Program urges job-hunters to employ caution

Debora Van Brenk // Western NewsEmma Bertucci, Michael Nantau and Kate Baker of Western’s Student Success Centre are part of a team that’s helping job-seeking students distinguish legitimate jobs from scams ,through a multi-platform campaign and at

They might promise a job with no interview or experience needed at twice the minimum wage and with half the effort you’d expected. Maybe they’ll ask you first to pay a training fee or they want a copy of your passport and banking information. Viewed in black-and-white type, these ‘job offers’ are obvious scams. But pit a smooth-talking pitchperson against a desperate job-seeker and it may seem a more balanced battle.

That’s why the Student Success Centre (SSC) is pushing hard to tip the scales against the scammers in a multi-media, multi-platform campaign called Safe Job Search.

“We just want to ensure that people are doing their due diligence and researching the opportunities to ensure it’s a good fit,” said Kate Baker, Employer Relationship Developer at the SSC.

With an arsenal that includes Instagram videos, tweets, postcards and a dedicated website,, the team is ramping up the campaign in tandem with students’ amped-up searches for summer jobs.

Baker doesn’t know of any similar campaign like this in the region.

The push for safe job searches came about soon after a company placed clipboards in some classrooms, with sheets asking students to add their names and contact information. Some students, thinking they were attendance sheets, signed. For others, the sign-up sheets raised red flags about what the information was to be used for – and by whom.

“There was some concern going on about them because they were a bit ambiguous and students were signing them without knowing that they were,” Baker said.

It turns out the company was legitimate but hadn’t gone through SSC’s customary vetting process.

The SSC approves all job opportunities that are posted on Career Central. “We do 6,500 postings a year. Only about 40 or 50 are suspect and we don’t put them up,” Baker said.

Debora Van Brenk // Western NewsEmma Bertucci and Michael Nantau, interns with Western’s Student Success Centre, are part of a team that’s helping job-seeking students distinguish legitimate jobs from scams, through a multi-platform campaign and at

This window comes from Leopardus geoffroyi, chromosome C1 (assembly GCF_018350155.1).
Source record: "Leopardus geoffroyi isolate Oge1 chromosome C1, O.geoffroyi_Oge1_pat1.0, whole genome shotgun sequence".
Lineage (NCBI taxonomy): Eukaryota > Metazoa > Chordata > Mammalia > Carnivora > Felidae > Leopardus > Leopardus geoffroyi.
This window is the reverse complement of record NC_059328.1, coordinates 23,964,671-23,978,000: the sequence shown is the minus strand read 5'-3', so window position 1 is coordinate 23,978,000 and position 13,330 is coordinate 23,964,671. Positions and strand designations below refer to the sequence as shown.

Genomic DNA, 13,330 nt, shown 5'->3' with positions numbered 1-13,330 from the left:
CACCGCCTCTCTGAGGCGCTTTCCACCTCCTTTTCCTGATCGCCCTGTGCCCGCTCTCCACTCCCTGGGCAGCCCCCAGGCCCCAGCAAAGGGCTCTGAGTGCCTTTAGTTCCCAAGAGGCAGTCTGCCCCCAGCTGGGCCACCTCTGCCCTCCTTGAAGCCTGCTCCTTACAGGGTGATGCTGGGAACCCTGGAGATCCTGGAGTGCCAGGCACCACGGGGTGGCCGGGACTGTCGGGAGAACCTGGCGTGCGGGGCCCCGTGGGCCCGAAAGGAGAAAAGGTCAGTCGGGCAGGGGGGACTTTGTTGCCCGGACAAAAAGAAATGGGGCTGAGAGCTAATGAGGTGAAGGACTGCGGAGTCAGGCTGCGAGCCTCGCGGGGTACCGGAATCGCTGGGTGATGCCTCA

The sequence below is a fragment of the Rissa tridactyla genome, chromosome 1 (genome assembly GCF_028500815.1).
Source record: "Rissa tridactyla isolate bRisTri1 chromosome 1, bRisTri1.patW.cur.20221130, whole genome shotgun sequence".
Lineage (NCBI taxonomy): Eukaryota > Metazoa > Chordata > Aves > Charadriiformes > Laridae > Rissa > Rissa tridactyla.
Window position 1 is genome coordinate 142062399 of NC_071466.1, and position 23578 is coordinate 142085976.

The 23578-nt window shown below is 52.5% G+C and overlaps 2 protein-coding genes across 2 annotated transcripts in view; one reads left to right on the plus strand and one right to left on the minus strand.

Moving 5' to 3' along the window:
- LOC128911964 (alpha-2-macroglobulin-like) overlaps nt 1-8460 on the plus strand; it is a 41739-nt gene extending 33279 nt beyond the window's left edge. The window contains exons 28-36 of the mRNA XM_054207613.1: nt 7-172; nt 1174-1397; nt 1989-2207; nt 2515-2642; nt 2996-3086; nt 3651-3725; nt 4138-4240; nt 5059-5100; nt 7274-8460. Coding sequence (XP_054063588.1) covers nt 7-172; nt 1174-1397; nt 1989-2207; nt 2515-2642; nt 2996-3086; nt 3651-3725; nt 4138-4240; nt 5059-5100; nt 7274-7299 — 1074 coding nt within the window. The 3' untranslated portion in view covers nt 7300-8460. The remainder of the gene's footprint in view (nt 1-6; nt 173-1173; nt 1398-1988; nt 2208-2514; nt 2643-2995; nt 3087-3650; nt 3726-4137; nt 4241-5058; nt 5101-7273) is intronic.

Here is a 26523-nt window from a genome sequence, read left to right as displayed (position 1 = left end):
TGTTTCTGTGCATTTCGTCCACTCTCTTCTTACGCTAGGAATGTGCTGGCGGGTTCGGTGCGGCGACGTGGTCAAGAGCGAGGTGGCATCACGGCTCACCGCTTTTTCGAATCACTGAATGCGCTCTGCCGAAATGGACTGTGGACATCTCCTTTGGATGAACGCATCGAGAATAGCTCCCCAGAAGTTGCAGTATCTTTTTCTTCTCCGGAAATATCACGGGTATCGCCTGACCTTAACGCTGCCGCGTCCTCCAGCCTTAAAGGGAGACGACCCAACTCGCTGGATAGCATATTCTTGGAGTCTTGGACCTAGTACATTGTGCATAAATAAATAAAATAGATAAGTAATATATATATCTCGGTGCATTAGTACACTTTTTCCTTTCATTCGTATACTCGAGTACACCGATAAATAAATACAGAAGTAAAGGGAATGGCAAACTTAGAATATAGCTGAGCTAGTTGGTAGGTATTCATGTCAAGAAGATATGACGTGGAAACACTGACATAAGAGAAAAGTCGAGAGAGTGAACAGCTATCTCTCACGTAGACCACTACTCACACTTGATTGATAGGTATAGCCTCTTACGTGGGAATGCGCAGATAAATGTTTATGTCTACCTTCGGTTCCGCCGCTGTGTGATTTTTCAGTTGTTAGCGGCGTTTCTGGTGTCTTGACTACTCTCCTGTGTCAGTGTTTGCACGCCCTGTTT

Sometimes, a job-seeker will flag a posting that’s not what it is billed to be, and SSC will email all students who have viewed that ad.

The biggest flag for Baker is the sender’s email address: does the purported name on the email match the domain name of a real company, or is it hiding an address such as

But students should be aware of other warning signs:

  • A job ad that has typos or receiving an emailed/texted offer to a job you didn’t apply for;
  • An ‘employer’ who seeks personal information (date-of-birth, banking information, passport number) before you get the job;
  • An application that requires you to pay a fee up front, including fees for so-called processing, training or information packages; or
  • A company that offers an amount far higher than the $14/hour minimum wage. “It seems like a great opportunity – who wouldn’t want $25/hour? – but when we look more deeply, it’s not legitimate,” Baker noted.

The campaign urges job-seekers to research their potential employers and check out their websites and heed any gut feelings there’s something ‘off’ about the job.

Emma Bertucci, an SSC intern who is part of the campaign, said one tactic is to try to rush a job-seeker into providing personal information or paying upfront fees they sell as necessary to getting the job. They’re good at applying pressure and masking their intent, which is why job-seekers need to be vigilant.

“Most of the ones you’d see that are sketchy, I feel it could happen to anybody,” Bertucci said.

The clipboard incident was a telling example of people signing something without knowing what it was or why they were signing, said SSC intern Michael Nantau, who is featured in some Instagram posts. “There’s that fear that if everybody is doing it they might be missing out on opportunities.”

Anyone who has had a negative experience with someone they believe is a job scammer is urged to notify the Student Success Centre at 519-661-3619 or and Campus Community Police.

The campaign concludes with Western’s annual Job Fair on Feb. 5, at Western’s Student Recreation Centre from 10 a.m. to 3 p.m. Almost 70 employers will be participating; all have been vetted by SSC.

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Debora Van Brenk // Western NewsKate Baker, Employer Relationship Developer at the Student Success Centre, leads a team that’s helping job-seeking students distinguish legitimate jobs from scams, through a multi-platform campaign and at


Some safe job-search tips from the Student Success Centre from :

  • Protect your personal information. You shouldn’t have to provide photos or passport numbers to potential employers;
  • Don’t add your information to ambiguous sign-up sheets for jobs, interviews or information sessions;
  • Research the company, including looking on its website for job or career information;
  • Review the job description/responsibilities to ensure they matches the job title;
  • Be realistic with pay: it’s not likely you’ll be offered twice the minimum wage for a job requiring no experience;
  • Be cautious of recruiters who use non-organization e-mails to recruit or respond back to you; for example:;
  • Run from companies that ask you to pay a one-time or up-front fee or require a money transfer of any sort;
  • Get a contract in writing; and
  • Understand your rights as an employee, including what interview questions are permissible.